Similarly, Hamas’ kidnapping of some 240 people, from infants to 85-year-old Holocaust survivors, has been labeled a hoax by antisemites.
Some claims by protesters display a startling ignorance of both history and current events.
The fact that Hamas began three decades ago for the purpose of killing Jews and wiping Israel off the map seems to be little known if at all.
Its charter makes that clear.
Look it up.
Also, there seems to be little interest in understanding why Arab states are refusing to take in Gaza refugees.
When King Abdullah of Jordan declared that “no refugees to Jordan and also no refugees to Egypt,” there was hardly a peep from the same protesters who angrily demand that Israel stop its “inhumane” assault.
Ditto for the lack of outcry over the evil Hamas habit of hiding its terrorists and weapons under hospitals and schools.
As for civilians, it is Hamas that refuses to let families and children in northern Gaza follow Israeli instructions to move to safety in the southern part of the strip.
Do college students know the record showing that Israel is the focus of more United Nations resolutions than any other country?
Just the other day, there were eight censures — and not a one for any other nation!
That’s antisemitism in action.
Another double standard is the holier-than-thou focus on Palestinian civilian fatalities when more deadly wars get little or no notice.
More than 238,000 people died in conflicts last year, the Global Peace Index reports.
According to The Washington Post, the total reflects at least 82,000 deaths in Ukraine and more than 104,000 in a civil war in Ethiopia.
Conflicts also led to large numbers of deaths in Mali and Myanmar.
Where’s the outrage?
Fortunately, there is a strong and growing outrage against campus antisemitism and it is being led by alumni, many of whom are closing their wallets.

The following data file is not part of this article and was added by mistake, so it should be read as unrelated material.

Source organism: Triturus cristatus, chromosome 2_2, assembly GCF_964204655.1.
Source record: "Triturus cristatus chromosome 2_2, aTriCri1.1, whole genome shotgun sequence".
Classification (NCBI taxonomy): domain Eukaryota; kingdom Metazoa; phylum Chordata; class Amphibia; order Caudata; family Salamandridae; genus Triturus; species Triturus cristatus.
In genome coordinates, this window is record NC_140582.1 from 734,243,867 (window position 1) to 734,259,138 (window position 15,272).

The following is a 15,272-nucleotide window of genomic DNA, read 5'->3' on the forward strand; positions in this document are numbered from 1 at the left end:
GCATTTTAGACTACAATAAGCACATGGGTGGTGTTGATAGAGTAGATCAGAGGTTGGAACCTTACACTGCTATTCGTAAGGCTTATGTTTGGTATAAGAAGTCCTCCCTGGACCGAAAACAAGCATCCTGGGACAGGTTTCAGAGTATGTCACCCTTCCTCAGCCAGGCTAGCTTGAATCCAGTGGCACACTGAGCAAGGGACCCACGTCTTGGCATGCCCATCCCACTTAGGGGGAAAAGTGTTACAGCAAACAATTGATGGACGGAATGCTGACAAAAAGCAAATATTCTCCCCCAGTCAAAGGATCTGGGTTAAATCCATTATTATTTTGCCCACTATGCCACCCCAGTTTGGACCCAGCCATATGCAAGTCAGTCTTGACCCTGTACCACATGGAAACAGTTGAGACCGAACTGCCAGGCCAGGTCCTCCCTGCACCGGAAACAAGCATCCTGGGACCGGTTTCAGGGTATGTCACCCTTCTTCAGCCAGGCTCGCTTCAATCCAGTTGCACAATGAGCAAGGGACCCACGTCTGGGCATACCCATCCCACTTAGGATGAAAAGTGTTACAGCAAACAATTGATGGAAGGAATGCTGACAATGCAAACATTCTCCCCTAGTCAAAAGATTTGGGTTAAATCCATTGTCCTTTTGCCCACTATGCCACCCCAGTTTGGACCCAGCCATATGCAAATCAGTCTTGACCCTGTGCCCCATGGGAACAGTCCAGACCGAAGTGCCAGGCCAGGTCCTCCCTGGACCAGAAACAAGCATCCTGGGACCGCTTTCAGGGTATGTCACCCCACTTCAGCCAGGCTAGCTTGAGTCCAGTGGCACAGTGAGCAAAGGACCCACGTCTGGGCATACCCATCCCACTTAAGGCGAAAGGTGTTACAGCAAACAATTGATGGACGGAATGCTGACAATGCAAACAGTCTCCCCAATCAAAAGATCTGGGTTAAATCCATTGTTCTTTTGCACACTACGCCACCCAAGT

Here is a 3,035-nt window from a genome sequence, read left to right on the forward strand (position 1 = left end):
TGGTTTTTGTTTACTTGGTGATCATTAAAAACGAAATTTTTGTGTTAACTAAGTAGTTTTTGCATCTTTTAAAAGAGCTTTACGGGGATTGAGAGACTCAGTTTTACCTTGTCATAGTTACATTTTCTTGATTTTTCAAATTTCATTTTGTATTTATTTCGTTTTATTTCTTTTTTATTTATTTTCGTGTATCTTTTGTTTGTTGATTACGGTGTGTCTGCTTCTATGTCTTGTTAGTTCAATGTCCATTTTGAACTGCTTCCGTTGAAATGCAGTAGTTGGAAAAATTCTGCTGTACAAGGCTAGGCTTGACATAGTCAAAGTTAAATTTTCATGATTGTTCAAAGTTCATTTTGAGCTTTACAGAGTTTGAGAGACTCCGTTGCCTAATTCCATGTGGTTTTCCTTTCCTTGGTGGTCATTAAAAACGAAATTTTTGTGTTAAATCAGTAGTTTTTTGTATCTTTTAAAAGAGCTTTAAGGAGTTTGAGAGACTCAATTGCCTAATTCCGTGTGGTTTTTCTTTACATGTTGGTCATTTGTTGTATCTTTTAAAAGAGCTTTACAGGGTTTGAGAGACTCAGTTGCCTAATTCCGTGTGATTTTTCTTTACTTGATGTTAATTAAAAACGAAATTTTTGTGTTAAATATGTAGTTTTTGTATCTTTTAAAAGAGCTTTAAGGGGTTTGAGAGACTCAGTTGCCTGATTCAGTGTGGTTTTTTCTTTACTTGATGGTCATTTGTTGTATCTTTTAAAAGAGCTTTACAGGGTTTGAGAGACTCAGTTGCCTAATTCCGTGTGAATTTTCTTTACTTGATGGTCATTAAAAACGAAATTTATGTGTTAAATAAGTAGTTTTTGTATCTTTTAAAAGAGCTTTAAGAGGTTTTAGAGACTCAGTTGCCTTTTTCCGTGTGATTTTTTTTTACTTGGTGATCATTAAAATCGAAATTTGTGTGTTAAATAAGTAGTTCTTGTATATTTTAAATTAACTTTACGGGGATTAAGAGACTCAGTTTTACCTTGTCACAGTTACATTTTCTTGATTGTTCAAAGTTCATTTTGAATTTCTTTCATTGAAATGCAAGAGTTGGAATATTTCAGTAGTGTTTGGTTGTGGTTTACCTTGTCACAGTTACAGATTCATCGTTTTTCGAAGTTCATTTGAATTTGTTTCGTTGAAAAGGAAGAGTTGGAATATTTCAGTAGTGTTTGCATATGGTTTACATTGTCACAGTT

Harvard has been a flashpoint because a letter from student groups actually blamed Israel for the Hamas slaughter, and its new president, Claudine Gay, kept issuing blah blah blah statements in an obscene search for neutral ground.
When it comes to evil, there is no neutral ground.
Why don’t all college presidents know that?
On top of billionaire alums like Bill Ackman demanding that Harvard address the problem, more than 1,600 other Jewish grads are warning they will withhold donations until the university confronts antisemitism on campus.
Donor boycotts are also happening at Penn, with scores of top givers demanding the resignation of President Liz Magill and Scott Bok, chairman of the Board of Trustees.
Some are showing their displeasure by saying they will donate just $1 until both resign.
Still, getting the attention of cowardly presidents and administrators is only the first step in what must be a wholesale re-evaluation of what it means to be an educated, moral American.
A house-cleaning of students and faculty must follow.
It won’t be easy, with even a baby step causing a big pushback.
More than 100 Harvard faculty signed a letter complaining about a new “antisemitism initiative,” calling it dangerously one-sided.
Well, antisemitism is also one-sided.
Incredibly, the signers revealed their ignorance by defending protesters who use the phrase “from the river to the sea, Palestine must be free,” claiming the chant has a “long and complicated history.”
No it doesn’t.
The words mean exactly what they have always meant: wiping Israel off the map.
Those who pretend otherwise don’t belong at Harvard or any other American university.